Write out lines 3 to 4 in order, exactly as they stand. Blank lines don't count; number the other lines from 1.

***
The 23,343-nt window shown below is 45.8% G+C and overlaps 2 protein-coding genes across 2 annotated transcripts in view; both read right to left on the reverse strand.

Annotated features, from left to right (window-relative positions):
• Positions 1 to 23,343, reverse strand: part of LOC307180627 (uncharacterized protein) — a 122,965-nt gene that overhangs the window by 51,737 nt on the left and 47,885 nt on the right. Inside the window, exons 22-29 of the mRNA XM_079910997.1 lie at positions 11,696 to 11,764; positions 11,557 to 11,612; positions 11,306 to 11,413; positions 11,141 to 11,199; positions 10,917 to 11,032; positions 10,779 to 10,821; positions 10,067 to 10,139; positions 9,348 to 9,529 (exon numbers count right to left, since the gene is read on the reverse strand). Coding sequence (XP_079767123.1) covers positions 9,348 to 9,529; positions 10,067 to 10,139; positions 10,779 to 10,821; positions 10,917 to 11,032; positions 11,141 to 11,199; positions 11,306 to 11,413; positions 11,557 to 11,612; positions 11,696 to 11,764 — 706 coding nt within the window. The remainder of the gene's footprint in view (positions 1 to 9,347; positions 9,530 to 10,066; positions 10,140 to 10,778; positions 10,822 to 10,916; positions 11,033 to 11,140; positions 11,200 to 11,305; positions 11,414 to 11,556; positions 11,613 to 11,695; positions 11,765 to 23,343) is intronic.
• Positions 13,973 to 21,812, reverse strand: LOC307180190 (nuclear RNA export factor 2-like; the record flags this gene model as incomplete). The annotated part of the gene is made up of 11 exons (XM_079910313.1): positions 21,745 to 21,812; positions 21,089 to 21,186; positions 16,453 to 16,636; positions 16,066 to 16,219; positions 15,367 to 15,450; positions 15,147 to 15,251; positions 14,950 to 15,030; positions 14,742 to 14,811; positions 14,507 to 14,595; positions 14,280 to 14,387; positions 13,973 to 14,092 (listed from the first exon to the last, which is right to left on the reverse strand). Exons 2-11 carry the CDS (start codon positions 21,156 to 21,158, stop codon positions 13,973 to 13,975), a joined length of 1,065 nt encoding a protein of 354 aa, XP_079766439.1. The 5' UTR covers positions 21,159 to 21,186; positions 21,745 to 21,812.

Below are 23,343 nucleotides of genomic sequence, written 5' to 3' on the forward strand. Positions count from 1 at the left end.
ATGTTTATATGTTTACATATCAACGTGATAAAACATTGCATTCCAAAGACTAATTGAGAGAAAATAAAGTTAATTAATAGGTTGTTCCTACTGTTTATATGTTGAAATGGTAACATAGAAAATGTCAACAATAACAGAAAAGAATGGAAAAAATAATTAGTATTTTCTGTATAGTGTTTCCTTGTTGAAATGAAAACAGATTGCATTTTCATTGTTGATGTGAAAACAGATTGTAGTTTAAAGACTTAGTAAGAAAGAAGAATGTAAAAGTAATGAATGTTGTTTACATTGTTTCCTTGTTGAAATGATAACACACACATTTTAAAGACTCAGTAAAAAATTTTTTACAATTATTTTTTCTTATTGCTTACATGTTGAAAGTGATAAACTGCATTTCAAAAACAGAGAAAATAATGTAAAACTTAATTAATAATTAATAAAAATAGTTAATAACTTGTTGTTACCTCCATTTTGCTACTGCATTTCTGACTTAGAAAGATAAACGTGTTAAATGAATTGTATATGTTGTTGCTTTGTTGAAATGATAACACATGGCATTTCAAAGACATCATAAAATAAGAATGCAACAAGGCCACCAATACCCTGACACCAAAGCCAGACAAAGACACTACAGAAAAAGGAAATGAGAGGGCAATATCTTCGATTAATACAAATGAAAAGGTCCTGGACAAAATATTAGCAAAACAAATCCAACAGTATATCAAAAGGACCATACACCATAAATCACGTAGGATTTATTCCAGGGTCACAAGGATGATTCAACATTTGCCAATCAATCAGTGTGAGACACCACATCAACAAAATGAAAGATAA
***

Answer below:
• Positions 1 to 23,343, reverse strand: part of LOC307180627 (uncharacterized protein) — a 122,965-nt gene that overhangs the window by 51,737 nt on the left and 47,885 nt on the right. Inside the window, exons 22-29 of the mRNA XM_079910997.1 lie at positions 11,696 to 11,764; positions 11,557 to 11,612; positions 11,306 to 11,413; positions 11,141 to 11,199; positions 10,917 to 11,032; positions 10,779 to 10,821; positions 10,067 to 10,139; positions 9,348 to 9,529 (exon numbers count right to left, since the gene is read on the reverse strand). Coding sequence (XP_079767123.1) covers positions 9,348 to 9,529; positions 10,067 to 10,139; positions 10,779 to 10,821; positions 10,917 to 11,032; positions 11,141 to 11,199; positions 11,306 to 11,413; positions 11,557 to 11,612; positions 11,696 to 11,764 — 706 coding nt within the window. The remainder of the gene's footprint in view (positions 1 to 9,347; positions 9,530 to 10,066; positions 10,140 to 10,778; positions 10,822 to 10,916; positions 11,033 to 11,140; positions 11,200 to 11,305; positions 11,414 to 11,556; positions 11,613 to 11,695; positions 11,765 to 23,343) is intronic.
• Positions 13,973 to 21,812, reverse strand: LOC307180190 (nuclear RNA export factor 2-like; the record flags this gene model as incomplete). The annotated part of the gene is made up of 11 exons (XM_079910313.1): positions 21,745 to 21,812; positions 21,089 to 21,186; positions 16,453 to 16,636; positions 16,066 to 16,219; positions 15,367 to 15,450; positions 15,147 to 15,251; positions 14,950 to 15,030; positions 14,742 to 14,811; positions 14,507 to 14,595; positions 14,280 to 14,387; positions 13,973 to 14,092 (listed from the first exon to the last, which is right to left on the reverse strand). Exons 2-11 carry the CDS (start codon positions 21,156 to 21,158, stop codon positions 13,973 to 13,975), a joined length of 1,065 nt encoding a protein of 354 aa, XP_079766439.1. The 5' UTR covers positions 21,159 to 21,186; positions 21,745 to 21,812.